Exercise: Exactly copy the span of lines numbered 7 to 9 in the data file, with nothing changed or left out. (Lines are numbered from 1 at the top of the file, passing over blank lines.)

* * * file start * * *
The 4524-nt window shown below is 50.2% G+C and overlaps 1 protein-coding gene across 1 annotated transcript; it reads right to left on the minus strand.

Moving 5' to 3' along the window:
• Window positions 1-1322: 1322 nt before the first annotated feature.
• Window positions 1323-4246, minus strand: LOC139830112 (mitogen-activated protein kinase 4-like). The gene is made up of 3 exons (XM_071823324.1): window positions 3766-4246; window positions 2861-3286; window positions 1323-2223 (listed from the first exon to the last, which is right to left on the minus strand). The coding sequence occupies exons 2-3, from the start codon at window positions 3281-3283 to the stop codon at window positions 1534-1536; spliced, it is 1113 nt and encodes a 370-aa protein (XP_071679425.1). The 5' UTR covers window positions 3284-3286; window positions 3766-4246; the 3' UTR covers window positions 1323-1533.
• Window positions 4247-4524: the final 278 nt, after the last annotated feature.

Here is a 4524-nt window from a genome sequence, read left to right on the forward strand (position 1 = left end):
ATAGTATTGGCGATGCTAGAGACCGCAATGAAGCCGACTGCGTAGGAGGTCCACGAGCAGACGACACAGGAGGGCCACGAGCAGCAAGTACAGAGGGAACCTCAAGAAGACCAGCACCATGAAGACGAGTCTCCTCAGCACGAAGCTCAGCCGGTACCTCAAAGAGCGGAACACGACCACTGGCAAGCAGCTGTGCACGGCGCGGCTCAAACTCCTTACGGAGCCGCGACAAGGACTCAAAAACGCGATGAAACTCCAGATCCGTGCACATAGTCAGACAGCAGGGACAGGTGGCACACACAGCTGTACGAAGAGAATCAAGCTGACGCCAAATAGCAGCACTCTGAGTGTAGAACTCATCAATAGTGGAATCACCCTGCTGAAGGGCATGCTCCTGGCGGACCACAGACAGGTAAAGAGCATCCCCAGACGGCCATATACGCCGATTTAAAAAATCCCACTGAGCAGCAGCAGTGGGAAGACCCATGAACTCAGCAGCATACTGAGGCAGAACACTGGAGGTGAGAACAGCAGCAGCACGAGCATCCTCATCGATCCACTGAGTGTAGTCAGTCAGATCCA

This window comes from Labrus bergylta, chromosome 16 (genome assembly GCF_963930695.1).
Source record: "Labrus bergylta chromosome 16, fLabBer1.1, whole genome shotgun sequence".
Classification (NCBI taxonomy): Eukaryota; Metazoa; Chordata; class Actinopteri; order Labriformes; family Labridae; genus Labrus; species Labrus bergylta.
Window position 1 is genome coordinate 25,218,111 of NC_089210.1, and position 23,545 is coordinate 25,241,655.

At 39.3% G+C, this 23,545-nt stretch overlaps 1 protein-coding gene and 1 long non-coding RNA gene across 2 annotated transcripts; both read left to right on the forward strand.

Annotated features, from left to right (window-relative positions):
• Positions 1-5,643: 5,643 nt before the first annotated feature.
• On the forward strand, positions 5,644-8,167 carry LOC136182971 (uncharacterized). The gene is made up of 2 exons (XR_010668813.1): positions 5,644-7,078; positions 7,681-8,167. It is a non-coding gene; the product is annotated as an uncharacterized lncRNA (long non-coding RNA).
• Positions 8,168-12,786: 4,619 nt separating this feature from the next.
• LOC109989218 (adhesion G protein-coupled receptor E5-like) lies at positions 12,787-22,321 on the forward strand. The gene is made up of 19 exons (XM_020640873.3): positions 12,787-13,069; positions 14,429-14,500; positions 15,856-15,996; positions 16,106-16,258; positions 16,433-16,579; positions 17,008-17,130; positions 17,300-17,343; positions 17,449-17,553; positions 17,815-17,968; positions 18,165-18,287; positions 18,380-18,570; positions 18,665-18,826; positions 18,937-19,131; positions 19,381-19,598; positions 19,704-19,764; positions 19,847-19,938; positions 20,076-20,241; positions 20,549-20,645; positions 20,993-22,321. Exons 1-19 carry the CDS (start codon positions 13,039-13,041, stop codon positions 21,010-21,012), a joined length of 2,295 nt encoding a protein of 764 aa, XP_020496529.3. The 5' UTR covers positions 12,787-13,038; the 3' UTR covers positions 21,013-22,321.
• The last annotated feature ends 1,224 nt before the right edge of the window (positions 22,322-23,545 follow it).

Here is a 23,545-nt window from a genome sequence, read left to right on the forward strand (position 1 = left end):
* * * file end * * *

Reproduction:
ATAGTATTGGCGATGCTAGAGACCGCAATGAAGCCGACTGCGTAGGAGGTCCACGAGCAGACGACACAGGAGGGCCACGAGCAGCAAGTACAGAGGGAACCTCAAGAAGACCAGCACCATGAAGACGAGTCTCCTCAGCACGAAGCTCAGCCGGTACCTCAAAGAGCGGAACACGACCACTGGCAAGCAGCTGTGCACGGCGCGGCTCAAACTCCTTACGGAGCCGCGACAAGGACTCAAAAACGCGATGAAACTCCAGATCCGTGCACATAGTCAGACAGCAGGGACAGGTGGCACACACAGCTGTACGAAGAGAATCAAGCTGACGCCAAATAGCAGCACTCTGAGTGTAGAACTCATCAATAGTGGAATCACCCTGCTGAAGGGCATGCTCCTGGCGGACCACAGACAGGTAAAGAGCATCCCCAGACGGCCATATACGCCGATTTAAAAAATCCCACTGAGCAGCAGCAGTGGGAAGACCCATGAACTCAGCAGCATACTGAGGCAGAACACTGGAGGTGAGAACAGCAGCAGCACGAGCATCCTCATCGATCCACTGAGTGTAGTCAGTCAGATCCA

This window comes from Labrus bergylta, chromosome 16 (genome assembly GCF_963930695.1).
Source record: "Labrus bergylta chromosome 16, fLabBer1.1, whole genome shotgun sequence".